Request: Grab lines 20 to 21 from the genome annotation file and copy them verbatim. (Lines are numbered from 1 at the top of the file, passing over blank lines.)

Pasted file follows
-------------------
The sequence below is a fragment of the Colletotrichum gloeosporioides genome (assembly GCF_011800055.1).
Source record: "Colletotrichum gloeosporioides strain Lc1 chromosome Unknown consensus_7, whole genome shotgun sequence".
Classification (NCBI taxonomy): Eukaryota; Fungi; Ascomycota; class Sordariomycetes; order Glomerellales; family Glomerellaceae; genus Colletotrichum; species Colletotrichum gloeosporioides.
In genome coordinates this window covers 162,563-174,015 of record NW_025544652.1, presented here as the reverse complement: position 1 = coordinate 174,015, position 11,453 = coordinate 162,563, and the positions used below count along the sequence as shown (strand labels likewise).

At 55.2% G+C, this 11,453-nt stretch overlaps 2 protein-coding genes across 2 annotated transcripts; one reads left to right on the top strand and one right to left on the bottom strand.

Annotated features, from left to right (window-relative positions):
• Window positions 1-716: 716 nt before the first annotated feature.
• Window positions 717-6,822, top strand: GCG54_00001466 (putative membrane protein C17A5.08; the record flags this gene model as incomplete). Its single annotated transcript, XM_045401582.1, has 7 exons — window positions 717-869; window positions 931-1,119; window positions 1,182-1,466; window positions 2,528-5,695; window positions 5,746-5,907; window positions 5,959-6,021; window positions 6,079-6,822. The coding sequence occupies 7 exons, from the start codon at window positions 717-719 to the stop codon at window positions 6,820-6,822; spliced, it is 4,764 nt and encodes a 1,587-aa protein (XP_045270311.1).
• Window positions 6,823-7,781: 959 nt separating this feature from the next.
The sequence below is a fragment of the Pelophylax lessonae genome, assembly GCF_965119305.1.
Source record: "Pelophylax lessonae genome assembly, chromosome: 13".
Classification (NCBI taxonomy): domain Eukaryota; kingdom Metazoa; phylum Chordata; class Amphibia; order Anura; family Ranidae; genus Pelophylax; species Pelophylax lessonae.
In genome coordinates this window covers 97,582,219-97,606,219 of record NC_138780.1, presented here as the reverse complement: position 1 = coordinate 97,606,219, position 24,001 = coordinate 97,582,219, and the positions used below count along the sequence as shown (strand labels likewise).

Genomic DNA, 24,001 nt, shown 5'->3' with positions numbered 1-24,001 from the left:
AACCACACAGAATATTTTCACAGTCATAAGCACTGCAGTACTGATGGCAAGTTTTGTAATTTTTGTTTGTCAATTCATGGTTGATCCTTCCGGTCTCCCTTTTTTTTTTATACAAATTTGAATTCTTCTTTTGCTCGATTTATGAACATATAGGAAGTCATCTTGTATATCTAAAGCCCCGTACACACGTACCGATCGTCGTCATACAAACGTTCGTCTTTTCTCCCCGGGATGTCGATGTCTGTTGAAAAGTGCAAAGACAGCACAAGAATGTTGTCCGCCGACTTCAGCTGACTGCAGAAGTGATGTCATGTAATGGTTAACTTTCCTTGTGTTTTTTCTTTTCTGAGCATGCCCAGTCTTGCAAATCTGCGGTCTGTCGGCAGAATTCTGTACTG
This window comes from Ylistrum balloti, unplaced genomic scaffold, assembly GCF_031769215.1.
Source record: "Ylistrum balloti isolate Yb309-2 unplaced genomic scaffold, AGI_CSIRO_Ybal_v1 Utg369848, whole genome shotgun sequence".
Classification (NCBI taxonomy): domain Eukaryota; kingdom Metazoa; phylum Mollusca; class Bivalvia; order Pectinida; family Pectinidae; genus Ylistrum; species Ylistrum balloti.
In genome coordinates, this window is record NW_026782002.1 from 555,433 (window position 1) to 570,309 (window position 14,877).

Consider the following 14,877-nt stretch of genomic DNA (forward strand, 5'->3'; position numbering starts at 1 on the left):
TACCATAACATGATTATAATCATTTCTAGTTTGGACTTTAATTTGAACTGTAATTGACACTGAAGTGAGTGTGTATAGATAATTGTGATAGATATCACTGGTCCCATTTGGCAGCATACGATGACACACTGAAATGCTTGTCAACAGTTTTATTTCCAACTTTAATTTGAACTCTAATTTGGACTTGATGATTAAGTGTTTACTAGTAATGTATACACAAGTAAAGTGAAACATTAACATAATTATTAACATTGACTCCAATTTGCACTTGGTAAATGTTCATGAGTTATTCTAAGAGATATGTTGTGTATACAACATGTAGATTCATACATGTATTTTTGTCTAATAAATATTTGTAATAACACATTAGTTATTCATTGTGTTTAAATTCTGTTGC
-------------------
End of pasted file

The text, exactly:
Consider the following 14,877-nt stretch of genomic DNA (forward strand, 5'->3'; position numbering starts at 1 on the left):
TACCATAACATGATTATAATCATTTCTAGTTTGGACTTTAATTTGAACTGTAATTGACACTGAAGTGAGTGTGTATAGATAATTGTGATAGATATCACTGGTCCCATTTGGCAGCATACGATGACACACTGAAATGCTTGTCAACAGTTTTATTTCCAACTTTAATTTGAACTCTAATTTGGACTTGATGATTAAGTGTTTACTAGTAATGTATACACAAGTAAAGTGAAACATTAACATAATTATTAACATTGACTCCAATTTGCACTTGGTAAATGTTCATGAGTTATTCTAAGAGATATGTTGTGTATACAACATGTAGATTCATACATGTATTTTTGTCTAATAAATATTTGTAATAACACATTAGTTATTCATTGTGTTTAAATTCTGTTGC